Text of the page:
Nash: the Rescue of a Slaughter-HorsePosted by Ashley Wilson, ALDF Administrative Assistant on December 24, 2013
I have always been an animal lover, and the issue of horse slaughter is at the forefront of my volunteer work. In 2012, I learned of 10 horses in a Nevada feedlot who were about to be auctioned off to “meat buyers.” These individuals buy horses to sell to slaughterhouses in Canada and Mexico. Fortunately, the buyers had to wait for a full load of horses so these ten had a week reprieve to be rescued.
Looking through photos of the horses, I saw a scraggly, beat up, paint horse and I was horrified.
Even though I’m a college student, I pulled together every dollar I had and paid the “meat price” for this poor horse, and suddenly owned a very sick and malnourished gelding seven hours away. After some digging, I found out that he used to be ridden by children, and was sold to the kill buyer due to his “laziness.”
Even before meeting him, I named him Nashville. He was a mess when he arrived at my house. He had eye and ear infections, an upper respiratory infection and urinary tract infection, feet that were trimmed so short they were completely bruised to the point he could barely walk, he had scars covering his entire body, and I could count every rib. The vet placed him at a 1.5 on the Henneke horse body condition scale: which put him at about 200 pounds under weight.
The vet informed us that Nash had the worst teeth he had ever seen. So we got his teeth floated, this made it much easier for him to eat and reduced his pain. Nash also bore a shameful “23” spray-painted on his rump, a number that identified him before he was to be loaded onto the truck to the slaughterhouse. The first thing we did when he arrived home was spend hours scrubbing the final reminder of his uncertain fate, and removing this number.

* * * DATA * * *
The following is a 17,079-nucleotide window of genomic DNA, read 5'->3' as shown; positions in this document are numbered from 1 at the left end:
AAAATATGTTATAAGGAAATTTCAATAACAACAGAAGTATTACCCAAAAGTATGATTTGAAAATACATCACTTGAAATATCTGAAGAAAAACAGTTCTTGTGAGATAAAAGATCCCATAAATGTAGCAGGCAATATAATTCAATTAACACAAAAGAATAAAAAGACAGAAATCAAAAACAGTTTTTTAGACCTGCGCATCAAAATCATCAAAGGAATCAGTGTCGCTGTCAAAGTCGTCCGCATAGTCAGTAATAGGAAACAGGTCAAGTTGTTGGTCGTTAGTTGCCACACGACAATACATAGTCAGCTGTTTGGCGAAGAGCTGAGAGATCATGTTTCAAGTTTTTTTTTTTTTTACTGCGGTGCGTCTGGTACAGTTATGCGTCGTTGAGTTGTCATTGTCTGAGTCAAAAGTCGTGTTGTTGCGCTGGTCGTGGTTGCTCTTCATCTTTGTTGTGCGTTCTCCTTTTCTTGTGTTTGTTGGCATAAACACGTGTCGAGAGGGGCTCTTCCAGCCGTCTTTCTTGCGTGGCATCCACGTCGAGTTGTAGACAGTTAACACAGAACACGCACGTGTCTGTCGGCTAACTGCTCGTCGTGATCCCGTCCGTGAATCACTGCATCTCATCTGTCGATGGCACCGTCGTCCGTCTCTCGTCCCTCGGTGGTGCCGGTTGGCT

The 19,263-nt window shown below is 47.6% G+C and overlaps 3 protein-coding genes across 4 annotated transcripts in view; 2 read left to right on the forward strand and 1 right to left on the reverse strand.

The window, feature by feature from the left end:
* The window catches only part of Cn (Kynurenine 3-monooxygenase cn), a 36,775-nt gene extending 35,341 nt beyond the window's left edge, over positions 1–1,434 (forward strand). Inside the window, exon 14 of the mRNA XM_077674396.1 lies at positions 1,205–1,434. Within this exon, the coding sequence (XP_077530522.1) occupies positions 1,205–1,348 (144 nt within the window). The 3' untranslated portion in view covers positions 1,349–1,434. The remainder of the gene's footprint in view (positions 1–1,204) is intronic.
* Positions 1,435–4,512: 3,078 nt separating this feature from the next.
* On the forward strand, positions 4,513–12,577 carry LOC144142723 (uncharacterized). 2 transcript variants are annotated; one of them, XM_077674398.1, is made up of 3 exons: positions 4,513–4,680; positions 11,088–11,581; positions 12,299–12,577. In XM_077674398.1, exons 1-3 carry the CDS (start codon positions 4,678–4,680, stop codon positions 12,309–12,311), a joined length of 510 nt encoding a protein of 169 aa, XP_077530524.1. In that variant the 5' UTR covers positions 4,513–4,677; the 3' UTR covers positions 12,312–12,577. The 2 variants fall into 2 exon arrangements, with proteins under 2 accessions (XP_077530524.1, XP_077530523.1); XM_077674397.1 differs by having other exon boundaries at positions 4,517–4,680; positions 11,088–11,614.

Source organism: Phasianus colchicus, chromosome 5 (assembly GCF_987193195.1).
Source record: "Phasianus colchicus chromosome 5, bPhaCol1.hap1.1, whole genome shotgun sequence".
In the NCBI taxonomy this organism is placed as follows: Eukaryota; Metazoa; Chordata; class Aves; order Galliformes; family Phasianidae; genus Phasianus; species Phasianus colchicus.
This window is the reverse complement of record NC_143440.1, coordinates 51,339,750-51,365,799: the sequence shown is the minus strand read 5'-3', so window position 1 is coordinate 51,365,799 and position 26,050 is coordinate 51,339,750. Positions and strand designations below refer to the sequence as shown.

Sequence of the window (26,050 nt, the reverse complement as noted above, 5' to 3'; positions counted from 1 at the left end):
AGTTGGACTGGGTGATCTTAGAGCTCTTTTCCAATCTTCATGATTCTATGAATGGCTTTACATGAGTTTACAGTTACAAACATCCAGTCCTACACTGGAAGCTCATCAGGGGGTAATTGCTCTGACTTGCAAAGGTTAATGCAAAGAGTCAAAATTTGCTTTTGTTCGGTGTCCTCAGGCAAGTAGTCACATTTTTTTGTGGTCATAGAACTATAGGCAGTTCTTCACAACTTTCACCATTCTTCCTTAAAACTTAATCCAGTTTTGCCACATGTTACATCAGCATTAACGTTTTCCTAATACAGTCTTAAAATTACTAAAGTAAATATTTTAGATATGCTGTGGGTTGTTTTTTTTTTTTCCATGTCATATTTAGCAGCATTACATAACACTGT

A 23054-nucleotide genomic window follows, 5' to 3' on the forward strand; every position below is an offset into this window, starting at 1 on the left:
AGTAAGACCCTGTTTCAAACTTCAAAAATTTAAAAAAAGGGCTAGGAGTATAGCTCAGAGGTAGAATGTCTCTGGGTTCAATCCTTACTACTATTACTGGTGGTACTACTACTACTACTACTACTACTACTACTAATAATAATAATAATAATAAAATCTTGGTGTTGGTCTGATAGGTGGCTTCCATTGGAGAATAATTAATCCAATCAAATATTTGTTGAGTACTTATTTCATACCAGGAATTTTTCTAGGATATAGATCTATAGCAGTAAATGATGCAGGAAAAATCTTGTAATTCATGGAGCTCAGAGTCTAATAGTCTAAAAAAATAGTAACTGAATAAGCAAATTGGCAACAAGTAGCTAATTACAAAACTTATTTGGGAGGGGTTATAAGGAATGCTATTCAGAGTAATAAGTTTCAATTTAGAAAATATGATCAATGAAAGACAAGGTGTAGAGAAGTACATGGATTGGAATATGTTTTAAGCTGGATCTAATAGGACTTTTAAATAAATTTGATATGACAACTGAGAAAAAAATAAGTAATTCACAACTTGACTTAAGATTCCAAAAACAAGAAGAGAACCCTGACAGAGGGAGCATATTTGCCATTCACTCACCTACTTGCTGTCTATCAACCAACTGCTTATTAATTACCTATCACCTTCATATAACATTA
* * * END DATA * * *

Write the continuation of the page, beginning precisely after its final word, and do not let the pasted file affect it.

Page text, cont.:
Nash had to be quarantined from our other horses for the first month. I cleaned his eyes and nose every day, gave him antibiotics, and although he was clearly very scared, he was so malnourished he couldn’t put up much of a fight. As he slowly grew stronger, he remained wary of people and it took a while for us to build trust.
After a few months, Nash slowly began to look and feel better. With the help of friends and family, we began assessing his training.
Once Nash had gained a significant amount of weight, I made one of the most difficult decisions of my life; with tears flowing, I decided to try to find him a forever home that could offer more than I could, where he would be happy and loved unconditionally. Although he completely misbehaved during the showing, the first family that came to look at Nash decided to give him a chance, just as I had. They fell in love with him, and they say they will keep him until the day he dies! Nash is now living on a beautiful property in Mendocino County, surrounded by love of humans and other horses. He gets to go on overnight camping trips, trail rides, and the chance to just be a normal horse.
It was a difficult journey for both he and I, but I am so glad Nash was rescued from his uncertain fate of slaughter. No horse deserves to spend his last days frightened, squished, and starving among a meat train headed to a slaughter plant.